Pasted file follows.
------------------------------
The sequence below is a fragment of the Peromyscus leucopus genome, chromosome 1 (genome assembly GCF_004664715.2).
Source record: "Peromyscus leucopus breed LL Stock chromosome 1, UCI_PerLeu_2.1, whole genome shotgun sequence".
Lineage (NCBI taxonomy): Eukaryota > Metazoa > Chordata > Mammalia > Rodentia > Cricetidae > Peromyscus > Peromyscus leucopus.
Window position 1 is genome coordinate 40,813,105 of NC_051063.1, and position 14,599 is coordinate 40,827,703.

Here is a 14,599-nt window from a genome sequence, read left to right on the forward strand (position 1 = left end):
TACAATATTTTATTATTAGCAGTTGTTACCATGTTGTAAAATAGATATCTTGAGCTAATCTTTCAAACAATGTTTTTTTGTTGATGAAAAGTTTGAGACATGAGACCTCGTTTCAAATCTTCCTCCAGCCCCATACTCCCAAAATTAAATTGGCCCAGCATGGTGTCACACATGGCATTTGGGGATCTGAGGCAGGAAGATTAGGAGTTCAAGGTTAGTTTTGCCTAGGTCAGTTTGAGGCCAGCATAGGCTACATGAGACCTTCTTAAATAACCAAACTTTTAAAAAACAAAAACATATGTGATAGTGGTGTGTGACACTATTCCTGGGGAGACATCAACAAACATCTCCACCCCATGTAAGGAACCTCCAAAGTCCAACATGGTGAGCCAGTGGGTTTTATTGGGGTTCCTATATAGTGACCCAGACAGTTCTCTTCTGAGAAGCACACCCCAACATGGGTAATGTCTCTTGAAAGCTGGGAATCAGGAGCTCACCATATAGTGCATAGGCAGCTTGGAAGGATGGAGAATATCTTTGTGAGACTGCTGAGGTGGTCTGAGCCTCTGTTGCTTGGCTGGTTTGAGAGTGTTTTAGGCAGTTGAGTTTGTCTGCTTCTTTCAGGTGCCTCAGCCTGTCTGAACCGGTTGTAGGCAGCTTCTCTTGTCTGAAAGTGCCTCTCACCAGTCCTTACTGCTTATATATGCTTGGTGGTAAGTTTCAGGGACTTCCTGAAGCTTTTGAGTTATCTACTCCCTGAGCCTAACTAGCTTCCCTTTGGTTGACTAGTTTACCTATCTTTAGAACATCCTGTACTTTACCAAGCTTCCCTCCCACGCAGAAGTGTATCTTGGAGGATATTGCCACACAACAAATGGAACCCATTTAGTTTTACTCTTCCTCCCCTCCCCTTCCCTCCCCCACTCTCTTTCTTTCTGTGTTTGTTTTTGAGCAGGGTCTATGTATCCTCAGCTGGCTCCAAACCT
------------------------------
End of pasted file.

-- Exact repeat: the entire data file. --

The sequence below is a fragment of the Peromyscus leucopus genome, chromosome 1 (genome assembly GCF_004664715.2).
Source record: "Peromyscus leucopus breed LL Stock chromosome 1, UCI_PerLeu_2.1, whole genome shotgun sequence".
Lineage (NCBI taxonomy): Eukaryota > Metazoa > Chordata > Mammalia > Rodentia > Cricetidae > Peromyscus > Peromyscus leucopus.
Window position 1 is genome coordinate 40,813,105 of NC_051063.1, and position 14,599 is coordinate 40,827,703.

Here is a 14,599-nt window from a genome sequence, read left to right on the forward strand (position 1 = left end):
TACAATATTTTATTATTAGCAGTTGTTACCATGTTGTAAAATAGATATCTTGAGCTAATCTTTCAAACAATGTTTTTTTGTTGATGAAAAGTTTGAGACATGAGACCTCGTTTCAAATCTTCCTCCAGCCCCATACTCCCAAAATTAAATTGGCCCAGCATGGTGTCACACATGGCATTTGGGGATCTGAGGCAGGAAGATTAGGAGTTCAAGGTTAGTTTTGCCTAGGTCAGTTTGAGGCCAGCATAGGCTACATGAGACCTTCTTAAATAACCAAACTTTTAAAAAACAAAAACATATGTGATAGTGGTGTGTGACACTATTCCTGGGGAGACATCAACAAACATCTCCACCCCATGTAAGGAACCTCCAAAGTCCAACATGGTGAGCCAGTGGGTTTTATTGGGGTTCCTATATAGTGACCCAGACAGTTCTCTTCTGAGAAGCACACCCCAACATGGGTAATGTCTCTTGAAAGCTGGGAATCAGGAGCTCACCATATAGTGCATAGGCAGCTTGGAAGGATGGAGAATATCTTTGTGAGACTGCTGAGGTGGTCTGAGCCTCTGTTGCTTGGCTGGTTTGAGAGTGTTTTAGGCAGTTGAGTTTGTCTGCTTCTTTCAGGTGCCTCAGCCTGTCTGAACCGGTTGTAGGCAGCTTCTCTTGTCTGAAAGTGCCTCTCACCAGTCCTTACTGCTTATATATGCTTGGTGGTAAGTTTCAGGGACTTCCTGAAGCTTTTGAGTTATCTACTCCCTGAGCCTAACTAGCTTCCCTTTGGTTGACTAGTTTACCTATCTTTAGAACATCCTGTACTTTACCAAGCTTCCCTCCCACGCAGAAGTGTATCTTGGAGGATATTGCCACACAACAAATGGAACCCATTTAGTTTTACTCTTCCTCCCCTCCCCTTCCCTCCCCCACTCTCTTTCTTTCTGTGTTTGTTTTTGAGCAGGGTCTATGTATCCTCAGCTGGCTCCAAACCT